What do all these changes in data sovereignty mean to public cloud providers and to those who use their services? GDPR makes it more complex and harder to comply if you store your data in the public cloud. And if you think compliance is the cloud provider’s problem and not yours, think again. The business — not the cloud provider — is considered to have primary responsibility. And as of September 2017, only 24.6% of cloud providers were rated “high” in a GSPR-readiness assessment, based on attributes such as location of where data is stored, level of encryption, and data processing agreement specifics.
You must ensure that you are compliant and be able to show auditors this information. Although you can outsource operations to a cloud service provider, you can’t outsource your responsibility.
Legalities — once you move your data, do you really still own it?
The Fourth Amendment was designed to protect U.S. citizens against unreasonable search and seizure. Although the Supreme Court recognized telephone calls as protected (almost 100 years after the telephone’s invention), no such precedent exists for public cloud. And that’s because an exception called the third-party doctrine states that citizens have no expectation of privacy when information is disclosed to a third party such as a public cloud provider.
Currently, the government can search information stored in the cloud without you ever knowing about it. The cloud provider is informed, but a gag order may keep you from ever knowing. Different countries have different laws, and the legal system appears to be changing.
When you put your data in the public cloud, be aware of where it is being stored and what the laws are that govern it. Chances are, you are giving up some amount of control. Although it’s technically still your data, you may not even know if it is being accessed.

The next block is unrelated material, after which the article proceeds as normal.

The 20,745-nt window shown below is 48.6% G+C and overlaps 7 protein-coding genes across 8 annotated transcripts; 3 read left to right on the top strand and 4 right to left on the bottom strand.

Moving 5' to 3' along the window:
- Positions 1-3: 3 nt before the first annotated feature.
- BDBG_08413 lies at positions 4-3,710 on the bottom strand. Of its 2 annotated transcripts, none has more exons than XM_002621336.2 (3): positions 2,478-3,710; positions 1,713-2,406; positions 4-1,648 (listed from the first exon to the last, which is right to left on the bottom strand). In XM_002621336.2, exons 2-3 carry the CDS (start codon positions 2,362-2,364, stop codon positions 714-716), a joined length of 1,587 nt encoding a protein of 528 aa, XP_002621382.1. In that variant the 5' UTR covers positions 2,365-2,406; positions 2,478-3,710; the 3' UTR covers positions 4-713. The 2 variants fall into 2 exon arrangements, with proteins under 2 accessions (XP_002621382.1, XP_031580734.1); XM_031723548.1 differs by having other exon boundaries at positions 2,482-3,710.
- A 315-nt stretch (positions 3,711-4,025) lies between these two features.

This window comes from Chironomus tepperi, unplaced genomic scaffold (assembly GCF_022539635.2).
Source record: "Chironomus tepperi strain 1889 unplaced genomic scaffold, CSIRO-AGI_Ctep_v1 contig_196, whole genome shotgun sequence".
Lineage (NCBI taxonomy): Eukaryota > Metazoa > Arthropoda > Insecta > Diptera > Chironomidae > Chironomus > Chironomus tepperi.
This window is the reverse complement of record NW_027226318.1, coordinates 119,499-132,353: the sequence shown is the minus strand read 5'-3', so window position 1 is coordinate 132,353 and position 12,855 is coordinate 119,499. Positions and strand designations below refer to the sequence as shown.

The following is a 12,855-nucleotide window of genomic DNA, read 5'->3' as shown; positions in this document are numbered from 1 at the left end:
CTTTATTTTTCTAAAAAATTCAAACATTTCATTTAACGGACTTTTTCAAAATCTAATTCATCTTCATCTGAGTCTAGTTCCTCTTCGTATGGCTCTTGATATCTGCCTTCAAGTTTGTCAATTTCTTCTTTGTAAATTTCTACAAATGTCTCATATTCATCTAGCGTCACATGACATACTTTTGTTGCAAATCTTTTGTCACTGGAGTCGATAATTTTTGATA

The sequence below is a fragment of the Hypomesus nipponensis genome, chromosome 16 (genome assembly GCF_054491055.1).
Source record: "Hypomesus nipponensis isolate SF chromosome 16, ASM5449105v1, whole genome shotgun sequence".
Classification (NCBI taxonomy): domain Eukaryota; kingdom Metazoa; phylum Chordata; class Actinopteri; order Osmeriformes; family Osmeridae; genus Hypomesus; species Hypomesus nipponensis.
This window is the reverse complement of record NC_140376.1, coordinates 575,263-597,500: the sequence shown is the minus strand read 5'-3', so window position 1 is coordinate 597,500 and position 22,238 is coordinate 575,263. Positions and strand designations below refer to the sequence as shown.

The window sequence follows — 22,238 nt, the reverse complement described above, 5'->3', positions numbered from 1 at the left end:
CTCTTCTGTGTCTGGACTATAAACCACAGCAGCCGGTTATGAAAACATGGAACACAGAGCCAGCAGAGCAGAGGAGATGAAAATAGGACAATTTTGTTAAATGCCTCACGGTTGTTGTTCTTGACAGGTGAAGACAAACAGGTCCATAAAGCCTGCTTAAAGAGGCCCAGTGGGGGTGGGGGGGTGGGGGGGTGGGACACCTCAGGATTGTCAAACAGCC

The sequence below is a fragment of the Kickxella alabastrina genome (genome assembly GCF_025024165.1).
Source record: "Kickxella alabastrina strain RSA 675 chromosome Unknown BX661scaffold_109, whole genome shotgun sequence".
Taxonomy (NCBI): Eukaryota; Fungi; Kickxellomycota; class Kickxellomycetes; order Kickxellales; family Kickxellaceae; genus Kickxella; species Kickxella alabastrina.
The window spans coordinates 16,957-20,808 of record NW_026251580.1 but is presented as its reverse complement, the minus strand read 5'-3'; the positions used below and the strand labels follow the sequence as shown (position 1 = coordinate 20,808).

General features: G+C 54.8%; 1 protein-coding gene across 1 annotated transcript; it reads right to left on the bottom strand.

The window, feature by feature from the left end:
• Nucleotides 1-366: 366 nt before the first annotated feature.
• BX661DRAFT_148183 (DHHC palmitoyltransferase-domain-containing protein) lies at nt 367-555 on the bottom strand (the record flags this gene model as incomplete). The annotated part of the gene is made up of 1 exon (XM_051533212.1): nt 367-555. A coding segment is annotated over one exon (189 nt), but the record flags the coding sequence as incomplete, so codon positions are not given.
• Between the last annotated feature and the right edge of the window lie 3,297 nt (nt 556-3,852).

It’s your data and your responsibility
Companies are turning to the public cloud for a variety of reasons. Yet, putting all of your data in the public cloud without considering data protection, compliance/sovereignty, and legal issues could lead to some big headaches. And public cloud providers won’t be the ones responsible. Remember, it’s your data — your intellectual property, your analysis, and your competitive advantage!
As I wrote in this article on control over workload placement, businesses need to determine which workloads should be in the public cloud and which ones should remain on traditional IT or a private cloud. Due to new technologies, such as hyperconverged platforms and composable infrastructure, keeping your most valuable data on-premises is now easier, faster and more cost-effective than ever before.
About Gary Thome
Gary Thome is the Vice President and Chief Technologist for the Software-Defined and Cloud Group at Hewlett Packard Enterprise. He is responsible for the technical and architectural directions of converged datacenter products and technologies including HPE Synergy. To learn how composable infrastructure can help you achieve a hybrid IT environment in your data center, download the free HPE Synergy for Dummies eBook.
To read more articles from Gary, check out the HPE Converged Data Center Infrastructure blog.